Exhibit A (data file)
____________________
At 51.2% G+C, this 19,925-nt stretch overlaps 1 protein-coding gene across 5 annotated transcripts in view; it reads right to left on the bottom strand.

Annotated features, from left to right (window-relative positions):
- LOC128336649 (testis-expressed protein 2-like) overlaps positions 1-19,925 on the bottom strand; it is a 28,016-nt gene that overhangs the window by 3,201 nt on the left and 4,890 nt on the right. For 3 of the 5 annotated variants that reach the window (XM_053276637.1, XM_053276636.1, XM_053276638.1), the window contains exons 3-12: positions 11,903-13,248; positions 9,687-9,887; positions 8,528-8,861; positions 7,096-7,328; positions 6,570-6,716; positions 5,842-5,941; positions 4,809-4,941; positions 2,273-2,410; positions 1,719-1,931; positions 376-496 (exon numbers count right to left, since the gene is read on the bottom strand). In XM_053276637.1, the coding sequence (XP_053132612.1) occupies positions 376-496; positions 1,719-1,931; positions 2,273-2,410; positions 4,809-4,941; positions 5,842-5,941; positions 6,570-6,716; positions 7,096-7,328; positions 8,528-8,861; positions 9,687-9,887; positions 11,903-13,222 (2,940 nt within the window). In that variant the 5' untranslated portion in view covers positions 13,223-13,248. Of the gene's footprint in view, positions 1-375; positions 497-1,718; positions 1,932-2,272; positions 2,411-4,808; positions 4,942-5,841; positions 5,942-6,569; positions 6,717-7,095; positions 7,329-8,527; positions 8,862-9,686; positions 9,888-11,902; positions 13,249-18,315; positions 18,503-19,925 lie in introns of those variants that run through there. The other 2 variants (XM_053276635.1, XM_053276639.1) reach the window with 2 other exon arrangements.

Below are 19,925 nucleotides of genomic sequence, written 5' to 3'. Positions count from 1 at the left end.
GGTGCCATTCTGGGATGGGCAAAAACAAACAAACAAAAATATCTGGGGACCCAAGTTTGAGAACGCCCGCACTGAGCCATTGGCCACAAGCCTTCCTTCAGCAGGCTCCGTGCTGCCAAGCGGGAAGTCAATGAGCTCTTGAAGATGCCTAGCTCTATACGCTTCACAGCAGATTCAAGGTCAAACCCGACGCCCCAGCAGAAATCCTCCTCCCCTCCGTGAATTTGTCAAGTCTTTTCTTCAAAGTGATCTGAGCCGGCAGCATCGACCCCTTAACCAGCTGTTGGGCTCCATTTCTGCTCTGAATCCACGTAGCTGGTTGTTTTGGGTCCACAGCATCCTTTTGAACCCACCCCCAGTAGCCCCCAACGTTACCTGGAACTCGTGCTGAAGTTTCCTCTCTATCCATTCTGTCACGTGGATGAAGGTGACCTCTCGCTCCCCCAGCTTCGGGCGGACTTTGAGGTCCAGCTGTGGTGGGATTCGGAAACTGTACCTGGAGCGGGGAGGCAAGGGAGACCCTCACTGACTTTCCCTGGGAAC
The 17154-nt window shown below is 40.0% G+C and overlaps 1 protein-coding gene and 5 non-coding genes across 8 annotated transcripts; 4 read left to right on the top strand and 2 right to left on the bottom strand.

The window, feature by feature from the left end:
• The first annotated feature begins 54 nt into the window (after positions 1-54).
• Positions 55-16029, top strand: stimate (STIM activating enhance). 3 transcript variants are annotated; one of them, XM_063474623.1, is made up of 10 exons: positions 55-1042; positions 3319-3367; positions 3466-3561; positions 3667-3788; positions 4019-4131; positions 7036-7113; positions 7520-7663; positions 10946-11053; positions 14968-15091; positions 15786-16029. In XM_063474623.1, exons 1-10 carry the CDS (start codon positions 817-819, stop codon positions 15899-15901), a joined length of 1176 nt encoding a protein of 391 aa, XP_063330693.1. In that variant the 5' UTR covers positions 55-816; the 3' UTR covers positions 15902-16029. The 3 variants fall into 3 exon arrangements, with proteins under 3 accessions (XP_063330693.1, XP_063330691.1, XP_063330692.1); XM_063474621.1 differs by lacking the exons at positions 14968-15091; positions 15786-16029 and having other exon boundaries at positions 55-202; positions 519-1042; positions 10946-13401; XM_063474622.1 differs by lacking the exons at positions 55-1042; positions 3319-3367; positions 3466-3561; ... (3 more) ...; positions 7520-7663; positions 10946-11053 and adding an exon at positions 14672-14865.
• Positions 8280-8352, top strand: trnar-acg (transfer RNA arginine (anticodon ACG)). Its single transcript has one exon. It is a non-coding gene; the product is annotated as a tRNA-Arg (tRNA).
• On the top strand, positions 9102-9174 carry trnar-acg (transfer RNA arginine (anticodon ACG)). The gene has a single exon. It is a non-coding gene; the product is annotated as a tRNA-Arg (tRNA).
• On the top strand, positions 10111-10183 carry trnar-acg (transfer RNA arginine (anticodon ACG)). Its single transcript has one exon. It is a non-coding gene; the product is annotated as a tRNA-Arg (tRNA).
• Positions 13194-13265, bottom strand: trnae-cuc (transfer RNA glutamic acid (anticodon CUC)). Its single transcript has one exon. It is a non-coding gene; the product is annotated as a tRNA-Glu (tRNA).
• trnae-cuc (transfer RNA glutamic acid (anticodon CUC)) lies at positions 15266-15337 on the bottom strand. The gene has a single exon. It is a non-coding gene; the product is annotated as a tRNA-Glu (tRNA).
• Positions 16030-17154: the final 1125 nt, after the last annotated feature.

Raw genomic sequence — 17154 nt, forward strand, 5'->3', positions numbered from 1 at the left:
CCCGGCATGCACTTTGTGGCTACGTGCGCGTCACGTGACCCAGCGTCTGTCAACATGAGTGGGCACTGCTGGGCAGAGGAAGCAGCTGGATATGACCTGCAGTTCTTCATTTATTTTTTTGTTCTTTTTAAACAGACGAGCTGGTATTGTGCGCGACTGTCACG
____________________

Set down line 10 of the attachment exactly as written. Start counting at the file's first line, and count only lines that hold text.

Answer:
• Positions 8280-8352, top strand: trnar-acg (transfer RNA arginine (anticodon ACG)). Its single transcript has one exon. It is a non-coding gene; the product is annotated as a tRNA-Arg (tRNA).